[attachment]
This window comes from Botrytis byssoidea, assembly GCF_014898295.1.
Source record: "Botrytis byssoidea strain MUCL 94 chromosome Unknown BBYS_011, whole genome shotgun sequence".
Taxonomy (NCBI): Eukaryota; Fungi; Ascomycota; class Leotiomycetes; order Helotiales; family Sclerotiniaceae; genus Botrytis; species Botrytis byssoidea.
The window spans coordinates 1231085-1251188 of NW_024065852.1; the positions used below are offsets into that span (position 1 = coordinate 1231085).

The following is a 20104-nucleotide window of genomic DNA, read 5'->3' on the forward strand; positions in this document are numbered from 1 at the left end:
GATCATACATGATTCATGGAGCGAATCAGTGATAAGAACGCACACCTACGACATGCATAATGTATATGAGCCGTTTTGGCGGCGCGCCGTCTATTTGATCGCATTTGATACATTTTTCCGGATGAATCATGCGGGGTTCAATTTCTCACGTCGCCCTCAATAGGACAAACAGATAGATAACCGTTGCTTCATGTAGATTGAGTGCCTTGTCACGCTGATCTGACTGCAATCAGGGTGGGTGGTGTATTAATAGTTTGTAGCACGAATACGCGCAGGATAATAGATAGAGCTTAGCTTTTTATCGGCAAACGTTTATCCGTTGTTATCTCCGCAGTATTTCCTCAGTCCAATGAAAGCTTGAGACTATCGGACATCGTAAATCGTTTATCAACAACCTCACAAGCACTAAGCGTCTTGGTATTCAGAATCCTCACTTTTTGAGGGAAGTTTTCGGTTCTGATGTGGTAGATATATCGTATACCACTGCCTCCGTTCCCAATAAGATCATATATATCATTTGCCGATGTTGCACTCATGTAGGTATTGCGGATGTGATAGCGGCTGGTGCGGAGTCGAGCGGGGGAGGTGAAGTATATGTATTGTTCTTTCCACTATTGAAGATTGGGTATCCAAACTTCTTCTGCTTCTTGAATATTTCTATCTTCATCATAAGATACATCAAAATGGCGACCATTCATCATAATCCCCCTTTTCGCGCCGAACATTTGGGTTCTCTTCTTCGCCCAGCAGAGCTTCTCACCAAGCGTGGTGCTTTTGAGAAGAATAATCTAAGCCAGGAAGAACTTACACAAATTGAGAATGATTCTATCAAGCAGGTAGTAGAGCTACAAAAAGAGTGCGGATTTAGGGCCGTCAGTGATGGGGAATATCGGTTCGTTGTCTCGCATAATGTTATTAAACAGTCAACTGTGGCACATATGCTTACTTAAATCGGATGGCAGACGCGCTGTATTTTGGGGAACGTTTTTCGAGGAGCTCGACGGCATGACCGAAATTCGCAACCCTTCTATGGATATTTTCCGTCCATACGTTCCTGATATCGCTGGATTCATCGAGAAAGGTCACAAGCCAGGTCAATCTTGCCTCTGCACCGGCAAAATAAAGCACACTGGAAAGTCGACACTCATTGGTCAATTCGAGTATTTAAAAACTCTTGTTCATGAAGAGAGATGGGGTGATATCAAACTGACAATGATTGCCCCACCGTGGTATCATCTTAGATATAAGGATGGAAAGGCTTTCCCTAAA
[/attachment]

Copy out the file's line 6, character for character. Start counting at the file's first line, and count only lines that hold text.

GATCATACATGATTCATGGAGCGAATCAGTGATAAGAACGCACACCTACGACATGCATAATGTATATGAGCCGTTTTGGCGGCGCGCCGTCTATTTGATCGCATTTGATACATTTTTCCGGATGAATCATGCGGGGTTCAATTTCTCACGTCGCCCTCAATAGGACAAACAGATAGATAACCGTTGCTTCATGTAGATTGAGTGCCTTGTCACGCTGATCTGACTGCAATCAGGGTGGGTGGTGTATTAATAGTTTGTAGCACGAATACGCGCAGGATAATAGATAGAGCTTAGCTTTTTATCGGCAAACGTTTATCCGTTGTTATCTCCGCAGTATTTCCTCAGTCCAATGAAAGCTTGAGACTATCGGACATCGTAAATCGTTTATCAACAACCTCACAAGCACTAAGCGTCTTGGTATTCAGAATCCTCACTTTTTGAGGGAAGTTTTCGGTTCTGATGTGGTAGATATATCGTATACCACTGCCTCCGTTCCCAATAAGATCATATATATCATTTGCCGATGTTGCACTCATGTAGGTATTGCGGATGTGATAGCGGCTGGTGCGGAGTCGAGCGGGGGAGGTGAAGTATATGTATTGTTCTTTCCACTATTGAAGATTGGGTATCCAAACTTCTTCTGCTTCTTGAATATTTCTATCTTCATCATAAGATACATCAAAATGGCGACCATTCATCATAATCCCCCTTTTCGCGCCGAACATTTGGGTTCTCTTCTTCGCCCAGCAGAGCTTCTCACCAAGCGTGGTGCTTTTGAGAAGAATAATCTAAGCCAGGAAGAACTTACACAAATTGAGAATGATTCTATCAAGCAGGTAGTAGAGCTACAAAAAGAGTGCGGATTTAGGGCCGTCAGTGATGGGGAATATCGGTTCGTTGTCTCGCATAATGTTATTAAACAGTCAACTGTGGCACATATGCTTACTTAAATCGGATGGCAGACGCGCTGTATTTTGGGGAACGTTTTTCGAGGAGCTCGACGGCATGACCGAAATTCGCAACCCTTCTATGGATATTTTCCGTCCATACGTTCCTGATATCGCTGGATTCATCGAGAAAGGTCACAAGCCAGGTCAATCTTGCCTCTGCACCGGCAAAATAAAGCACACTGGAAAGTCGACACTCATTGGTCAATTCGAGTATTTAAAAACTCTTGTTCATGAAGAGAGATGGGGTGATATCAAACTGACAATGATTGCCCCACCGTGGTATCATCTTAGATATAAGGATGGAAAGGCTTTCCCTAAA